The Face That Launched 7,000 Clicks

     SAVANNAH, Ga. (CN) – A happily married straight woman says a photo she took for a salon was uploaded to a stock database and used in several unauthorized ways, such as an advertisement for’s dating service and an article on coming out of the closet.
     Pharmaceutical rep Anne Read Lattimore sued Savannah photographer Roger Kirby, his company Blue Water Productions,, online marketing company Nanigans and The HealthCentral Network in Chatham County Court.
     Lattimore claims the defendants contributed “to the unauthorized use of her likeness in advertising depicting her either as a homosexual who has ‘come out’ of the closet on multiple occasions or as a participant in the online dating site”
     She says the imbroglio started when hairdresser Joseph Moody hired Kirby to create a website for his salon. Kirby photographed Lattimore in March 2008 after she received a haircut at the salon, and she verbally agreed to the exclusive publication of her photo on the salon’s website, Lattimore claims.
     “Mrs. Lattimore did not sign a model release or authorize the use, publication or distribution of the photograph for any purpose other than publication on Joseph’s Salon’s website,” according to the complaint.
     Kirby, however, uploaded Lattimore’s photo to Stock.xchng, without her knowledge or consent, she claims.
     “The ‘stock.xchng’ website, wholly owned by Getty Images, bills itself as the ‘leading free stock photo site’ and allows photographers to upload photographs onto the site,” the complaint states. “Once uploaded, the photographs can be viewed and downloaded for free by anyone who accesses the website.”
     Getty Images is not named as a defendant.
     Lattimore says her photo was downloaded from the website about 6,900 times between March 2008 and October 2010, when the website removed the photo at her request.
     She says the website did not contain a release for the photo, but that the image license agreement linked to the photograph said “the image ‘may not’ be used ‘[t]o endorse products and services if it depicts a person.'”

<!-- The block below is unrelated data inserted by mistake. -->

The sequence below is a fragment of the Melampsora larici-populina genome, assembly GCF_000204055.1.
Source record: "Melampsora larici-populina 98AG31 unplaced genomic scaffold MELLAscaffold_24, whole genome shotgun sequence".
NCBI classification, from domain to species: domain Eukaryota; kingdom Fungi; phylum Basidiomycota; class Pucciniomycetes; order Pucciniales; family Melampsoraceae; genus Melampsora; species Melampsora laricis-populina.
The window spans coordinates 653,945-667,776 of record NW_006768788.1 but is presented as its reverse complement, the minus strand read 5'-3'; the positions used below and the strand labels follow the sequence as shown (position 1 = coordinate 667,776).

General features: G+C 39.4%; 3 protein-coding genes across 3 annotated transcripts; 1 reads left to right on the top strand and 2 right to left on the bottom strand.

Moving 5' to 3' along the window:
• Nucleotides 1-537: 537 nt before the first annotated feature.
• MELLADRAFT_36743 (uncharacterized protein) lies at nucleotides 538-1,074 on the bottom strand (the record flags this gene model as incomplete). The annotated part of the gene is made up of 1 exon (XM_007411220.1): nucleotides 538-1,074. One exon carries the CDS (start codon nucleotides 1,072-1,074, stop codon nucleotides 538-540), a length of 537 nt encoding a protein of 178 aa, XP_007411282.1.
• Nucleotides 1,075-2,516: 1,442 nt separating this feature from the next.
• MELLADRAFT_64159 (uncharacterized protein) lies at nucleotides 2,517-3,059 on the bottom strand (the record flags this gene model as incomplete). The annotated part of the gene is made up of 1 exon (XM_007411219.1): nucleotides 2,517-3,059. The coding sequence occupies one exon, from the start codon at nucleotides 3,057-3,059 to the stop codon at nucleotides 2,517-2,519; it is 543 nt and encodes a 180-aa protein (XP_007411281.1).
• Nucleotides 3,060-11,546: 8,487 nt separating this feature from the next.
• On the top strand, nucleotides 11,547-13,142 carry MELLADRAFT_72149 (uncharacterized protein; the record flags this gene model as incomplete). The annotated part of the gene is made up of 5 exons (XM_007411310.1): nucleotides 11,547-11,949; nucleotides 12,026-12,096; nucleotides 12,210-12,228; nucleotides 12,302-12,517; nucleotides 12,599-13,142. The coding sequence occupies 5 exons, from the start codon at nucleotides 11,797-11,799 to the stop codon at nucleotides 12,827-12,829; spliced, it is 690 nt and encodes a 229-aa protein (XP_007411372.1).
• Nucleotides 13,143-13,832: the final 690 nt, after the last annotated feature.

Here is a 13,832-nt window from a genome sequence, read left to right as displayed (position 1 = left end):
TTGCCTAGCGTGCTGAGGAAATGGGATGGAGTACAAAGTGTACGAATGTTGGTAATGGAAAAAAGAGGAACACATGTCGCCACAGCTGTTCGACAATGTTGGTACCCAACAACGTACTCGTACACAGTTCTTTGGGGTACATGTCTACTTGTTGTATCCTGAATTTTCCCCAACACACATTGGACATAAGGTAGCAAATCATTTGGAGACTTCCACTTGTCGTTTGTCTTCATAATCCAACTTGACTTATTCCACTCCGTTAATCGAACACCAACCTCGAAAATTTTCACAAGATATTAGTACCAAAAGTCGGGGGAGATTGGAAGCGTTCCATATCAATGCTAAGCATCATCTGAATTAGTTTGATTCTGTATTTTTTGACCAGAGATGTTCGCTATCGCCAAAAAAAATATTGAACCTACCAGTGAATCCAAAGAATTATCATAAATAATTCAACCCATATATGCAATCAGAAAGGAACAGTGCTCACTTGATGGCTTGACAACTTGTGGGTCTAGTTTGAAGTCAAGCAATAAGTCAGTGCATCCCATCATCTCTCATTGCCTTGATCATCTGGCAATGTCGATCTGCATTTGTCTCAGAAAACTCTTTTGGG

The agreement also stated that it “cannot guarantee that you will be able to use the image for any purpose you like,” according to the complaint.
     In September 2010, and the Nanigans social marketing company downloaded Lattimore’s photo from the website and used it to advertise online dating services on Facebook, Lattimore says.
     “The campaign targeted potential new members and enticed them to join the online dating community by depicting attractive individuals that appeared to be existing users the target might meet on,” the complaint states.
     She says thousands of people across the country saw her face in the ad that portrays her as an active member.
     “At least one individual known to Mrs. Lattimore viewed the ad and brought its existence to Mrs. Lattimore’s husband’s attention,” the complaint states.
     “Mrs. Lattimore is happily married and has never been a member of or any other online dating service,” Lattimore says. “However, the Lattimore ad falsely portrayed Mrs. Lattimore as currently available for dating.”
     Using Lattimore’s photo in a context that carries a connotation of infidelity could hurt her personal and professional reputation, according to the complaint.
     Lattimore says she was also embarrassed when a medical marketing company called the HealthCentral Network posted her photo under the sexuality section of one website.
     “The photograph was linked to an article on homosexuality,” the complaint states. “By clicking on the image of Mrs. Lattimore, a visitor to the site was directed to an article entitled ‘Come Out, Come Out, Wherever You Are.’ The article discusses the difficulty and necessity of homosexuals admitting to themselves and the rest of the world that they are homosexual.
     “Directly next to the image of Mrs. Lattimore was the statement: ‘I’ve come out two thousand, three hundred and forty-five times. Okay, so I haven’t actually counted, but it seems like that many.'”
     Lattimore says she “is not homosexual and has never admitted to anyone that she was homosexual, i.e. she has never ‘come out.’ However, the placement of her image next to this article leads a viewer to believe that Mrs. Lattimore is homosexual and is telling her personal story about her experience of telling her family and friends about her homosexuality.”
     She says neither nor HealthCentral asked for her permission to use her image. And when she asked HealthCentral to publish a retraction, it failed to do so.
     Lattimore seeks compensatory and punitive damages for defamation and misappropriation of likeness.
     She is represented by John Patrick Connell with Ellis, Painter, Ratterree & Adams.

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